Snorkeling in Bunaken
Are you ready for an adventure?
If you are going to work half way around the world for a couple of months, you need to pack a spirit of adventure. A big draw for me to go to Indonesia was the opportunity to snorkel every weekend in tropical waters in the Coral Triangle.
The Coral Triangle, the global centre of marine biodiversity, is a 6 million km2 area spanning Indonesia, Malaysia, the Philippines, Papua New Guinea, Timor Leste and the Solomon Islands.
Within this nursery of the seas live 76% of the world’s coral species, 6 of the world’s 7 marine turtle species, and at least 2,228 reef fish species.
I stayed in Manado, the gateway coastal city to Bunaken National Marine Park, the centre of the Coral Triangle. It is on the tentative list for designation as a UNESCO World Heritage Site. Divers travel great distances and spend thousands of dollars to dive in the waters where I went every weekend for $15.
I joined a group of Sunday snorkellers. We each paid $15 to rent a boat for the day. Lunch of fresh fish and rice was included in the price.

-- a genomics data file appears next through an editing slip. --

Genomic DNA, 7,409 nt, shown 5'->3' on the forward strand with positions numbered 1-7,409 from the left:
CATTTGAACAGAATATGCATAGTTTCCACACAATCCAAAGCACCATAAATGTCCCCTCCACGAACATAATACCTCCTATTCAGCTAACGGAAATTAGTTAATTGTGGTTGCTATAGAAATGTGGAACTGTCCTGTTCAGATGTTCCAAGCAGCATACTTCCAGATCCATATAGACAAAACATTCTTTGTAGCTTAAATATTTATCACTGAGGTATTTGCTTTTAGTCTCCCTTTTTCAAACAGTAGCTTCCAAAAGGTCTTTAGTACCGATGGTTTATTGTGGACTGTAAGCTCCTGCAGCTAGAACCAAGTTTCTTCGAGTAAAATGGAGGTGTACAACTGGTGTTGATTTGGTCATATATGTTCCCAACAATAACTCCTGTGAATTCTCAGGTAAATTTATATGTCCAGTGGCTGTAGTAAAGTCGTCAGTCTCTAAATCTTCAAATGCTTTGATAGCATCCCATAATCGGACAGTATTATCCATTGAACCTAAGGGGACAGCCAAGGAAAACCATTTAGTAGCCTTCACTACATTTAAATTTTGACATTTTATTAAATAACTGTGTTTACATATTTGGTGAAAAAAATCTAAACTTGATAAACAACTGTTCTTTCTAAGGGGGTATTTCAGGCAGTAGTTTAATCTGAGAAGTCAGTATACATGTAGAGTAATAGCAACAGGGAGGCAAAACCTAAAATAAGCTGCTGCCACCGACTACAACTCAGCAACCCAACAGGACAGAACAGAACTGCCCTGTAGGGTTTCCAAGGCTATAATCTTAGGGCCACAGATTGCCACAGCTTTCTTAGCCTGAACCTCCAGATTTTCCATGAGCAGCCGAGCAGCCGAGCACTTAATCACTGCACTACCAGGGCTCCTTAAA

The fish don’t care if you spent $15 or $500 to see them!
Getting to Bunaken is an adventure in itself
It is a bit of an adventure to get to Bunaken.
We would meet at the harbour where we boarded a boat for the 45 minute trip over open waters. Navigating the harbour was an adventure in itself. To board the boat, we had to walk up a wooden plank. At least I never went barefoot like the labourer in this photo!
If you look at the background in the photo, you will see a road to nowhere across the harbour.
Safety standards are different in Indonesia
We walked up the makeshift gangplank to board the boat. I don’t know if there were life jackets on the boat.
We did not have a guide. We did a head count and hoped not to lose anyone in the open water of Indonesia! (We did not lose anyone).
The waters are warm and crystal clear
Once we arrived in Bunaken, we were happy to jump into the water. We usually did a morning snorkel and an afternoon snorkel.
This is a picture of Ianita, my co-worker in Indonesia
The waters are very shallow until you come to the coral wall….and then it is a sheer drop into nothingness.
You can see from this picture that we did not stick near the shore when we snorkelled. We usually swam along the edge of the coral wall. I actually never swam over the edge. It just seemed too scary to stare into nothingness below.
You need fins when you snorkel. The currents are deceptively strong. If you get caught in a current, it feels like you are floating down a lazy river. It takes no effort at all and you simply float over amazing coral and fish. However, you can travel a great distance in a short time and find that you are separated from your group …. far from shore …. in the open waters of Indonesia.